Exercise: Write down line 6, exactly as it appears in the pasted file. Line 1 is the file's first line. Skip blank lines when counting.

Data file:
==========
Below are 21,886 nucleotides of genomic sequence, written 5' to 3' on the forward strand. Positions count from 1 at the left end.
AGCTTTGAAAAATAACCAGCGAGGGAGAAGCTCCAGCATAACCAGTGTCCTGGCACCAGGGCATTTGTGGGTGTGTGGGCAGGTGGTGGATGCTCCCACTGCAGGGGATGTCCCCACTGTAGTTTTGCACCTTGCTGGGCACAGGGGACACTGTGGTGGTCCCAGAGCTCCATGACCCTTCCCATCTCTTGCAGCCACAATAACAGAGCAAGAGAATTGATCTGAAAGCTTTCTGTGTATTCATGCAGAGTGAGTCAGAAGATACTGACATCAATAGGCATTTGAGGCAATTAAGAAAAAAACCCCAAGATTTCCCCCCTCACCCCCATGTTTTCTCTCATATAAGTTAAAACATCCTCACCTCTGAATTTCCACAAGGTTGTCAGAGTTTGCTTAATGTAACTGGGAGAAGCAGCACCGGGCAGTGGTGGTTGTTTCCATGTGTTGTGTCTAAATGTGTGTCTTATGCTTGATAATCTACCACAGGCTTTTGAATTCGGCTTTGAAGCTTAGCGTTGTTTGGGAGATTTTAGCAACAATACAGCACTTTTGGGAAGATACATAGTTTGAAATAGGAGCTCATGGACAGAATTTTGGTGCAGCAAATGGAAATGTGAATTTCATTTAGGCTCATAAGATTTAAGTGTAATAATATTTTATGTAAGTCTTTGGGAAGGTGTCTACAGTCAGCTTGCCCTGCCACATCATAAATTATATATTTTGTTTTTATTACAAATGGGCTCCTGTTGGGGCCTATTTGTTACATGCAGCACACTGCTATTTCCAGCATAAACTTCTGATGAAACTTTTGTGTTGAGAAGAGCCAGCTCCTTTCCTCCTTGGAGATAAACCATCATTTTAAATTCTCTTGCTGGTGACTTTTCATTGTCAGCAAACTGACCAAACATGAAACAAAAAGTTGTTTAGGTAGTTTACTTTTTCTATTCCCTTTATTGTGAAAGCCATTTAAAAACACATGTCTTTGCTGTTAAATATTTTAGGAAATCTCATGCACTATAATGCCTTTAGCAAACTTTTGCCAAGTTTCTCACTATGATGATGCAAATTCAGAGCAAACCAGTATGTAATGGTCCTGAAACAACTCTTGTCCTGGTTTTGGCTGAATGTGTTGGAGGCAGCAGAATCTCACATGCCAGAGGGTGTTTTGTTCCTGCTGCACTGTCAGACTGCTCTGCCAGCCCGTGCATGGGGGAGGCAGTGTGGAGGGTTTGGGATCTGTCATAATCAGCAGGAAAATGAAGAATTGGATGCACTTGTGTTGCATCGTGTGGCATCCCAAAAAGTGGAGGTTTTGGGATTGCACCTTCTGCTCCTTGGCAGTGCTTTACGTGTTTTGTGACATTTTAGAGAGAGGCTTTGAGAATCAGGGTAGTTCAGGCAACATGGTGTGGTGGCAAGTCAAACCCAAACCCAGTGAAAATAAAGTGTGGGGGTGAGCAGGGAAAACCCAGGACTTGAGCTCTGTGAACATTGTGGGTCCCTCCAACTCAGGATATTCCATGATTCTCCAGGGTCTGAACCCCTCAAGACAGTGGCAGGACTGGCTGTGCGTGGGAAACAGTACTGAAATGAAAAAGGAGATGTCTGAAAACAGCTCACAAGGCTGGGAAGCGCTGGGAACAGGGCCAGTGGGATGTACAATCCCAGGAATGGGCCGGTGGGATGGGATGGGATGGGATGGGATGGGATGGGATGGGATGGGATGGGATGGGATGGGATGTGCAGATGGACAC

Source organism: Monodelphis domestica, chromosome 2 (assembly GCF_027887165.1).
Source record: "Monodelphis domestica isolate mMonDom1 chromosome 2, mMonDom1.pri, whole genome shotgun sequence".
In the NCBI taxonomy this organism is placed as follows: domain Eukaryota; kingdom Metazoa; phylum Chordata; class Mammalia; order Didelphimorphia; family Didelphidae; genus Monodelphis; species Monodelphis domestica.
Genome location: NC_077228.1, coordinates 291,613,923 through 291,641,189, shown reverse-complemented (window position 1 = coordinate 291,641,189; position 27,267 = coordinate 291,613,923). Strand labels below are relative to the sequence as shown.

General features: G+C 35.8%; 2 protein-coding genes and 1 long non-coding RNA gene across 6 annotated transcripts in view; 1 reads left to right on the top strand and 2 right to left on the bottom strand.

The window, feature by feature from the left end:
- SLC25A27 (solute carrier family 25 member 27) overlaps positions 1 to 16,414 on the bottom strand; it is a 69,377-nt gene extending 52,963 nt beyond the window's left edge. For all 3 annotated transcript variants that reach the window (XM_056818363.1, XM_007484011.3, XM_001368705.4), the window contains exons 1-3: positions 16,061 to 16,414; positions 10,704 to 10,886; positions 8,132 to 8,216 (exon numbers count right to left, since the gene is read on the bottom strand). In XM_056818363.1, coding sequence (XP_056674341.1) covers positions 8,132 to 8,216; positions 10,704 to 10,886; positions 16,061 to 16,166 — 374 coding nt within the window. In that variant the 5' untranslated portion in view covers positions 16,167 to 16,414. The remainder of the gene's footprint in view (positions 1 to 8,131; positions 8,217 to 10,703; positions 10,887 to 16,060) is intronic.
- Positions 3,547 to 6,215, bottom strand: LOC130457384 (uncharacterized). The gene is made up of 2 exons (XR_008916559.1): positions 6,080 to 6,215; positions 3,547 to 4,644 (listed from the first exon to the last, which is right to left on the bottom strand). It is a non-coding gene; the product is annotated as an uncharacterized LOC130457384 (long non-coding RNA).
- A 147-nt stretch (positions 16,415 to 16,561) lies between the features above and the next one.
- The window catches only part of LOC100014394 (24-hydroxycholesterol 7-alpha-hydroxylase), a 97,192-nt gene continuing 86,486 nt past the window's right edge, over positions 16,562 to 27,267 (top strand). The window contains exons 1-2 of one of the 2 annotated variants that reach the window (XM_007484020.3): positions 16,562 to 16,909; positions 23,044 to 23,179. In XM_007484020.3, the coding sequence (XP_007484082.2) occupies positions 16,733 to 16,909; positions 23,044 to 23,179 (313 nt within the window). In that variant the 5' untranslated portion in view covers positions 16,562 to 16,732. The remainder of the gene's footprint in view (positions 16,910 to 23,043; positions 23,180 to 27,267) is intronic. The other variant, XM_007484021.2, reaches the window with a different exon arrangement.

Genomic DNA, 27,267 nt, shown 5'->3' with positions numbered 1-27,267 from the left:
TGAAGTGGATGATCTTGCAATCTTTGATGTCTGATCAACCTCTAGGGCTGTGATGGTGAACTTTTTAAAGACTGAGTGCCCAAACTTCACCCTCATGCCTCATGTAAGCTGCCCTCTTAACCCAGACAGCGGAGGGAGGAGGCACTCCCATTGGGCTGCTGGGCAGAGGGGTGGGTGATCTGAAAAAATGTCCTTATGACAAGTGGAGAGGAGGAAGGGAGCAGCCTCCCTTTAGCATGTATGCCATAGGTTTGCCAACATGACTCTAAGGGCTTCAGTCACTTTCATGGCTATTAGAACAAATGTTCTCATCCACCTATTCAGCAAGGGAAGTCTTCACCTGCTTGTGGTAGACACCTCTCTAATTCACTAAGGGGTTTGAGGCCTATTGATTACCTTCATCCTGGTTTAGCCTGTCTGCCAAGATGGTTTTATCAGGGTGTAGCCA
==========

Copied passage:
Genome location: NC_077228.1, coordinates 291,613,923 through 291,641,189, shown reverse-complemented (window position 1 = coordinate 291,641,189; position 27,267 = coordinate 291,613,923). Strand labels below are relative to the sequence as shown.